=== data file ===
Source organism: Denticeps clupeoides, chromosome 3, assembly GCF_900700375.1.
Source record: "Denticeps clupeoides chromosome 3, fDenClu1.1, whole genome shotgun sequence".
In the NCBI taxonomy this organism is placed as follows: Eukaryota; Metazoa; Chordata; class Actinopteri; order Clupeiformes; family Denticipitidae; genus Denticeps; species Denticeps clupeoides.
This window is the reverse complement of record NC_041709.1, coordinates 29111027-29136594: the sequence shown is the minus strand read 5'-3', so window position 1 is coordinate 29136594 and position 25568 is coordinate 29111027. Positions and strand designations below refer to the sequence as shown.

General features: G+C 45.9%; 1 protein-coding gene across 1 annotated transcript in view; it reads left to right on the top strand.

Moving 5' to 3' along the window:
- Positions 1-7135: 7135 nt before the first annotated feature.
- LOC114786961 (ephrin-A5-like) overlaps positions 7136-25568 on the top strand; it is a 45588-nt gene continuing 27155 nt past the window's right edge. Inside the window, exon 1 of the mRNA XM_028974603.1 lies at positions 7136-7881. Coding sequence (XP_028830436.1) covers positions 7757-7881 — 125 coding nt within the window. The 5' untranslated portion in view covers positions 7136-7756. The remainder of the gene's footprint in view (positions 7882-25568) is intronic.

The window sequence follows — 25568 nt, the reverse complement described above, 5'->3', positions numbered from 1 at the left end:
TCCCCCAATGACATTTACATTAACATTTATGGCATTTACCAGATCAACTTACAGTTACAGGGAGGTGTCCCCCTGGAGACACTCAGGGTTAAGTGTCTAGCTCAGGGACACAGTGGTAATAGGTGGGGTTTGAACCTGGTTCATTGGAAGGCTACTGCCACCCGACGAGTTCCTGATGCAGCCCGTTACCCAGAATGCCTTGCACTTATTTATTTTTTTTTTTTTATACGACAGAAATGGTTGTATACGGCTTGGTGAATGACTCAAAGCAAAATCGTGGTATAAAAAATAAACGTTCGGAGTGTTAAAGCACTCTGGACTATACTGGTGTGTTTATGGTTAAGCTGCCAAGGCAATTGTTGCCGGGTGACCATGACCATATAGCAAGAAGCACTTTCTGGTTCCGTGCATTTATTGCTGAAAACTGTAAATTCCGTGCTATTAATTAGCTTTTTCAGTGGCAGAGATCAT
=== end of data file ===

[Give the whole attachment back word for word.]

Source organism: Denticeps clupeoides, chromosome 3, assembly GCF_900700375.1.
Source record: "Denticeps clupeoides chromosome 3, fDenClu1.1, whole genome shotgun sequence".
In the NCBI taxonomy this organism is placed as follows: Eukaryota; Metazoa; Chordata; class Actinopteri; order Clupeiformes; family Denticipitidae; genus Denticeps; species Denticeps clupeoides.
This window is the reverse complement of record NC_041709.1, coordinates 29111027-29136594: the sequence shown is the minus strand read 5'-3', so window position 1 is coordinate 29136594 and position 25568 is coordinate 29111027. Positions and strand designations below refer to the sequence as shown.

General features: G+C 45.9%; 1 protein-coding gene across 1 annotated transcript in view; it reads left to right on the top strand.

Moving 5' to 3' along the window:
- Positions 1-7135: 7135 nt before the first annotated feature.
- LOC114786961 (ephrin-A5-like) overlaps positions 7136-25568 on the top strand; it is a 45588-nt gene continuing 27155 nt past the window's right edge. Inside the window, exon 1 of the mRNA XM_028974603.1 lies at positions 7136-7881. Coding sequence (XP_028830436.1) covers positions 7757-7881 — 125 coding nt within the window. The 5' untranslated portion in view covers positions 7136-7756. The remainder of the gene's footprint in view (positions 7882-25568) is intronic.

The window sequence follows — 25568 nt, the reverse complement described above, 5'->3', positions numbered from 1 at the left end:
TCCCCCAATGACATTTACATTAACATTTATGGCATTTACCAGATCAACTTACAGTTACAGGGAGGTGTCCCCCTGGAGACACTCAGGGTTAAGTGTCTAGCTCAGGGACACAGTGGTAATAGGTGGGGTTTGAACCTGGTTCATTGGAAGGCTACTGCCACCCGACGAGTTCCTGATGCAGCCCGTTACCCAGAATGCCTTGCACTTATTTATTTTTTTTTTTTTATACGACAGAAATGGTTGTATACGGCTTGGTGAATGACTCAAAGCAAAATCGTGGTATAAAAAATAAACGTTCGGAGTGTTAAAGCACTCTGGACTATACTGGTGTGTTTATGGTTAAGCTGCCAAGGCAATTGTTGCCGGGTGACCATGACCATATAGCAAGAAGCACTTTCTGGTTCCGTGCATTTATTGCTGAAAACTGTAAATTCCGTGCTATTAATTAGCTTTTTCAGTGGCAGAGATCAT